Migration to urban and peri-urban areas poses a challenge for city leaders. In order to accommodate a growing number of people, housing and transport infrastructures and social services need to be improved and extended, and employment needs to be generated.
One of the main difficulties stems from the fact that these migrations occur particularly in developing countries. According to UN figures, by 2050, climate change will force 140 million people to migrate within their own countries in Sub-Saharan Africa, South Asia and Latin America alone (regions representing 55% of the developing world population, according to the World Bank report).
Another difficulty encountered by the most vulnerable populations is adapting to a new environment. In many cases, people have lost all their belongings in a natural disaster or they have moved away when they had no other choice.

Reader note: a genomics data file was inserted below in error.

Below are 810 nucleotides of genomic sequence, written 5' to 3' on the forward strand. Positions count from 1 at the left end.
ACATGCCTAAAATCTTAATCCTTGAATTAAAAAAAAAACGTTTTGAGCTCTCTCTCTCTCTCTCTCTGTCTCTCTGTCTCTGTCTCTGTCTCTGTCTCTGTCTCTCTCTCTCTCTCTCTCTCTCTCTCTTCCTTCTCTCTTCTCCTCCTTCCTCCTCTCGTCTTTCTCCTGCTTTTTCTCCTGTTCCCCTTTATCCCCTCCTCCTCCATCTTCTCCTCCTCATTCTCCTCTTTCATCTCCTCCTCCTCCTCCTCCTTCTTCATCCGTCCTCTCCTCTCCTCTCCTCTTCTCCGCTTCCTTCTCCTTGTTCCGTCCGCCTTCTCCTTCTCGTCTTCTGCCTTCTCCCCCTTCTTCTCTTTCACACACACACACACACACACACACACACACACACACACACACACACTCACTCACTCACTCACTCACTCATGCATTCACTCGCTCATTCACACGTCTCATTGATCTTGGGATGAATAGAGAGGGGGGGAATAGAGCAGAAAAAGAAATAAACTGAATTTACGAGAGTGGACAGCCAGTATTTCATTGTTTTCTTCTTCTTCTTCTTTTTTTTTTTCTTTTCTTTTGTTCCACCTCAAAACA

The risks of not integrating this population in cities can lead to the creation of houses in informal settlements or a lack of services, marginalization and increased poverty, in general. This population continues to be particularly exposed to the effects of climate change, which of course affects cities as well. Particularly, those built on coastlines, since a rise in the sea level could increase the risk of tsunamis and flooding.
Examples on the map
In 2017, 18.8 million people were displaced due to disasters in 135 countries, almost double the number of people displaced due to conflicts. The Philippines, as a result of numerous typhoons, Chad, due to desertification and drought, or Mozambique, after Cyclone Idai, were some of the countries that saw the highest levels of population movement.
This number is expected to increase in the coming years if the rise in temperatures is not limited. The Horn of Africa may be one of the worst hit regions. In Ethiopia, for example, water scarcity and lower agricultural production, will lead to numerous migrations. Even its largest city, Addis Ababa, could see a slower than expected growth, according to the report ‘Groundswell: Preparing for Internal Climate Migration’. In a country in which agricultural productivity will reduce due to climate change, greater economic diversification will be needed.